Know These 4 Personality Styles to Better Serve Your Customers
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Know These 4 Personality Styles to Better Serve Your Customers

How lessons from a Swiss psychiatrist and psychoanalyst can help improve your sales and ser-vice numbers.

By Dave Foy, vice president of fixed operations at Quantum5

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The auto industry accounts for approximately 3% of the total gross domestic product of the United States. In 2020, there were 286.9 million cars in the country. Today’s new car contains about 30,000 parts 2,000 components; and 10 million lines of software code; put another way, a new car is a computer on wheels. In fact, it is projected that, on average, electronic systems will account for half of the total price of a new car by 2030.

The wonders and promise of technology aside, dealerships are still in the people-pleasing business. And as complicated as today’s vehicles can get, people can be even more complicated.


With one in four American drivers planning to car shop in 2022, how can your staff be expected to effectively communicate with every new prospect or current customer, especially when dealing with so many challenging personalities?

Four Social Types

Let’s face it, data mining can only dig so far. At some point, when nurturing a customer relationship, you will need to communicate with that person directly, either face-to-face or by phone, text or email. The real beauty is, through such conversations, customers will often reveal to you how to sell to them as well as how they want to be treated. The key is to train your sales and service teams to recognize the four main social types (Analyticals, Amiables, Drivers, Expressives) and show them how to adapt their approach to successively communicate with each type.


These four social types were first identified and classified by legendary Swiss psychiatrist and psychoanalyst Carl Jung. He added two modifying attributes: Assertiveness (how quickly does the person interact with their environment?) and Responsiveness (is the person more interested in tasks or people?).

  • Analyticals
    Analyticals are thinking-oriented. They control their emotions while working toward goals and maintaining interpersonal relationships. They live life according to logic, principles and facts. They prefer contact by email and text. Pitch saving face. Best communication strategy: evidence-based, short, accurate and to-the-point.
  • Amiables
    Amiables are relationship-oriented, supportive, likeable, warm and approachable. They embrace teamwork, are cooperative and slow to react. They prefer email and phone. Follow-up with support testimonials and guarantees. Pitch saving relationships. Best communication strategy: relationship-focused.
  • Drivers
    Drivers are action-oriented and spend their time “telling.” They are competitive and disciplined about time and prefer a do-it-my-way style. Drivers move quickly and take risks based on facts rather than emotion. Pitch saves time. Best communication strategy: short and to-the-point.
  • Expressives
    Expressives are connection-oriented, stimulating and personable. They openly display their emotions. Expressives react quickly and take risks based on opinions rather than facts. Pitch saves effort. Best communication strategy: quick stories and helpful emails.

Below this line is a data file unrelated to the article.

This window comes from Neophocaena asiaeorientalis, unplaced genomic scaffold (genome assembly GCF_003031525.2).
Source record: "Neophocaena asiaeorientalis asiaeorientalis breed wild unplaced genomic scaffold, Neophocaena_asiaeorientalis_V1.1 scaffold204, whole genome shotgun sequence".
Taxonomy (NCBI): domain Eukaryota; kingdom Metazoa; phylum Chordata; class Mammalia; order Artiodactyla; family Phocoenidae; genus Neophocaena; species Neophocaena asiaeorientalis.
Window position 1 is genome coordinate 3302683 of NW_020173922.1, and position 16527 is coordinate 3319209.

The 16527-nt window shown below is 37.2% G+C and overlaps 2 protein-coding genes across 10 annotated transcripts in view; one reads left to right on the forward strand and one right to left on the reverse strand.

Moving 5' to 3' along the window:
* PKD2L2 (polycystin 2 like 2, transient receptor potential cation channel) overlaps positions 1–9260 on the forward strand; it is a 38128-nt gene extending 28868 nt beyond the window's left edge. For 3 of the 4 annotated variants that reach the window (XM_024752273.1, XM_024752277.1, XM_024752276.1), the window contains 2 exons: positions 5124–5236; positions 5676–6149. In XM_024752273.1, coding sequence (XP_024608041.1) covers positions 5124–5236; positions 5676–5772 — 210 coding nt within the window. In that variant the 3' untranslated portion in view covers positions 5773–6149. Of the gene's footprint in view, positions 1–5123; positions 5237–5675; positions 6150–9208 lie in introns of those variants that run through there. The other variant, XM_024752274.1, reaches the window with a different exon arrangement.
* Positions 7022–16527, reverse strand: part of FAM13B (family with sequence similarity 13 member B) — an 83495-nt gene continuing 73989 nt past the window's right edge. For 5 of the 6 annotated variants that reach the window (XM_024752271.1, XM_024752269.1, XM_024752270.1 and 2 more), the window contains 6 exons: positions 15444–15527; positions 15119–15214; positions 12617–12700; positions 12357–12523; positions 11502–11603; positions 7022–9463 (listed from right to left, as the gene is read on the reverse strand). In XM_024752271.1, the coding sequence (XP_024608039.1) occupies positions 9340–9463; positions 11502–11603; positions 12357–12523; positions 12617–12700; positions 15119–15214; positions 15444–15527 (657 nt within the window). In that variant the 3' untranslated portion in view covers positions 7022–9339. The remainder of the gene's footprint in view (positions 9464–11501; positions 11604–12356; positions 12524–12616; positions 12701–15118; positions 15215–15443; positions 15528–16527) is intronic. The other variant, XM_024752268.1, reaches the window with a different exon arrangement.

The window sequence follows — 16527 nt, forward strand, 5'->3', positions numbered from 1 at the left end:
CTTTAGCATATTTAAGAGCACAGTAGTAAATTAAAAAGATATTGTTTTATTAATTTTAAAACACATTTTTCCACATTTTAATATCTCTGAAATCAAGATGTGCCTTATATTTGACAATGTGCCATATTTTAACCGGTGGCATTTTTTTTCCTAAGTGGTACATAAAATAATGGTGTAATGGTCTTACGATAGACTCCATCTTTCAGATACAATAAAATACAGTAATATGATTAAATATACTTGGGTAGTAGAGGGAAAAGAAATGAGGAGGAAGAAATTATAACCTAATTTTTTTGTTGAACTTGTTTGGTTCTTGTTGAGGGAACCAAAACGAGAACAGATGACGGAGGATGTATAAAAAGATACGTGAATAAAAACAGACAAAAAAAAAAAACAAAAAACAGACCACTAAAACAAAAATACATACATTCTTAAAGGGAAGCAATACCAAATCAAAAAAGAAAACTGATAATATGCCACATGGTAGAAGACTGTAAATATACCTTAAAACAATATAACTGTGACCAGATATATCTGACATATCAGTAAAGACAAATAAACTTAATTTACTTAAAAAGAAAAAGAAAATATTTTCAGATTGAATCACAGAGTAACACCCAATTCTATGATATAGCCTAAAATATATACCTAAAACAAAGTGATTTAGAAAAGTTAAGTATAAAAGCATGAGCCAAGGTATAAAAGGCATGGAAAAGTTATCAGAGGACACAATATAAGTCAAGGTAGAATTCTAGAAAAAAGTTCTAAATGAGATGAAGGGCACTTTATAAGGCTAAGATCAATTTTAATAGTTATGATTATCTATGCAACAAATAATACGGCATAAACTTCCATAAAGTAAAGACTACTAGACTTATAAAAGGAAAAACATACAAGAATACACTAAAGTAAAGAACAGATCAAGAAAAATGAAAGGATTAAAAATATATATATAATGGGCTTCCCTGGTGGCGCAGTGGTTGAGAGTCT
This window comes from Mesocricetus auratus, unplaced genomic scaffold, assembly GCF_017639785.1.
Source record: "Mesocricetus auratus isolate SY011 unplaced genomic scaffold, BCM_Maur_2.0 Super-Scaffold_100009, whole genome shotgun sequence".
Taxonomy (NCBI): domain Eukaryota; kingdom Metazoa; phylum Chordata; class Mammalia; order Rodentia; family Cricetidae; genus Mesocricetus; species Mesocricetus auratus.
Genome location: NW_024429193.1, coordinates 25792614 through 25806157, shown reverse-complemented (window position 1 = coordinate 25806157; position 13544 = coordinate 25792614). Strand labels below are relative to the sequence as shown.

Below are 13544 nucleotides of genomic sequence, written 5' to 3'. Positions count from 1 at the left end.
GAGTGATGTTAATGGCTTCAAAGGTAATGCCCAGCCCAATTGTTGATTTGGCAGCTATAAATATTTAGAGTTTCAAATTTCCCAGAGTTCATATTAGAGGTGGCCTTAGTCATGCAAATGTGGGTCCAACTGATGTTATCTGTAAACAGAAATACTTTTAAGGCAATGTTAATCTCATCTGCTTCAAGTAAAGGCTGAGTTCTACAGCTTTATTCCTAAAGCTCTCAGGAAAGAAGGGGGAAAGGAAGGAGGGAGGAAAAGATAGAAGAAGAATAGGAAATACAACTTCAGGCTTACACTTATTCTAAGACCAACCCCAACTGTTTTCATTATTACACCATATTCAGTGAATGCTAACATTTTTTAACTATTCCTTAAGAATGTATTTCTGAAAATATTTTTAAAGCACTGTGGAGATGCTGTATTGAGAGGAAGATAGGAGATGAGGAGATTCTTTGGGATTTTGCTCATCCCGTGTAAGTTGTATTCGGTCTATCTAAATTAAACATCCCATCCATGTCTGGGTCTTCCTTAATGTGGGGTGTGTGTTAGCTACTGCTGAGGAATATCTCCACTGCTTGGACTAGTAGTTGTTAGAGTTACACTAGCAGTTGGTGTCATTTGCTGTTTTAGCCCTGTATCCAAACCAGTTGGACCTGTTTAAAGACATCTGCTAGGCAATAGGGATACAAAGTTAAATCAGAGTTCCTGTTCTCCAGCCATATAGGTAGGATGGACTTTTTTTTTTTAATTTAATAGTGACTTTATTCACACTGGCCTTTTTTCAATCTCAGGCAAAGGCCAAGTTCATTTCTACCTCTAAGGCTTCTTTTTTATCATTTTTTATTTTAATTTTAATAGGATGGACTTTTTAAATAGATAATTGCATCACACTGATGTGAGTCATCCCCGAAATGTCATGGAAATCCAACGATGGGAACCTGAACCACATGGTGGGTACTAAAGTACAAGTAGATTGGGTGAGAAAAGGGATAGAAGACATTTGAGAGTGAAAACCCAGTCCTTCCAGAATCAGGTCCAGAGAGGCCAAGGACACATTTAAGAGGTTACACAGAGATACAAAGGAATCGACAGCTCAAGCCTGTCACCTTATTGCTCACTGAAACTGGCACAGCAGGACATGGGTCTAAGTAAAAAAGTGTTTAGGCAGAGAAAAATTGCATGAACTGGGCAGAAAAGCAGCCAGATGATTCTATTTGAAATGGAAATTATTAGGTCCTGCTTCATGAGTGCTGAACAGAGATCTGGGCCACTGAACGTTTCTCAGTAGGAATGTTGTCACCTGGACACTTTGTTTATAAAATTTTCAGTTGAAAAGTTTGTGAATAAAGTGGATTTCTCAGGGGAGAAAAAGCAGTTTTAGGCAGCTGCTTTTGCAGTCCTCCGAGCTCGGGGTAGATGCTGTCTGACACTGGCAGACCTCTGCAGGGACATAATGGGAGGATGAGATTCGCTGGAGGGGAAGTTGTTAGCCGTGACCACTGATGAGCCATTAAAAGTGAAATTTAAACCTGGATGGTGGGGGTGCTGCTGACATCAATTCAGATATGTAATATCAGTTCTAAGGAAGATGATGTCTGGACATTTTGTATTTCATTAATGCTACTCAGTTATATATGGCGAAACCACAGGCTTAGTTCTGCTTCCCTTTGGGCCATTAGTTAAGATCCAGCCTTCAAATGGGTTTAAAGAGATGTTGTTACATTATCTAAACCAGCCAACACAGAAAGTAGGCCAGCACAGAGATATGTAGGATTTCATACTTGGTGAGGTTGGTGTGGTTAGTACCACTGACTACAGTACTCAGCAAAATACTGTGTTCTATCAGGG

Adapting Conversations to Fit Each Customer Type


Although the destination may be the same for all customers, getting there can take different routes. That’s why your staff must be trained to recognize social types and adapt their approach, as needed, to ensure a positive outcome.

Keep these tips in mind when working with prospects and customers:

  • Communicating with Analyticals. Be precise with your answers and remain calm during interactions. If meeting in person, dress more formally. Avoid casual chit chat. Stick to facts and figures. Explain the risks of each alternative to Analyticals, and encourage them to ask for information. Be well-prepared.
  • Communicating with Amiables. Focus on building a personal relationship with them. Create a safe environment where they feel comfortable sharing doubts. Do not force a decision and, instead, create mutual agreement along the way. Explain the risks associated with each option. Amiables tend to be risk-adverse, so make sure their decision has minimal risk.
  • Communicating with Drivers. Focus on results.Be direct. Make eye contact. Be confident of your answers. Don’t beat around the bush. Give minimal options (two). Ask for a decision and, above all, be organized.
  • Communicating with Expressives. Be personable and make the interaction fun. Talk about people and experiences. Ask about their dreams. When possible, incorporate real testimonials into your conversation. Try to create a balance between their visions and results. Start with their vision and move toward a goal.

Advocate for What Matters Most to the Customer


Today’s customer still wants what every consumer expects: accurate information, respect for their time, and a frictionless and gratifying dealership experience. In the words of Teddy Roosevelt, and often reiterated by leadership author John Maxwell: “Nobody cares how much you know until they know how much you care.”

By making an effort to know and understand what matters most to your customers, you are telling them how much they matter to you.

Car shoppers may be attracted to the technology, but they will stick around for the relationship.


Dave Foy is the vice president of fixed operations at Quantum5 as well as the host of the Fixed Ops Mastermind podcast, you can reach him at [email protected].

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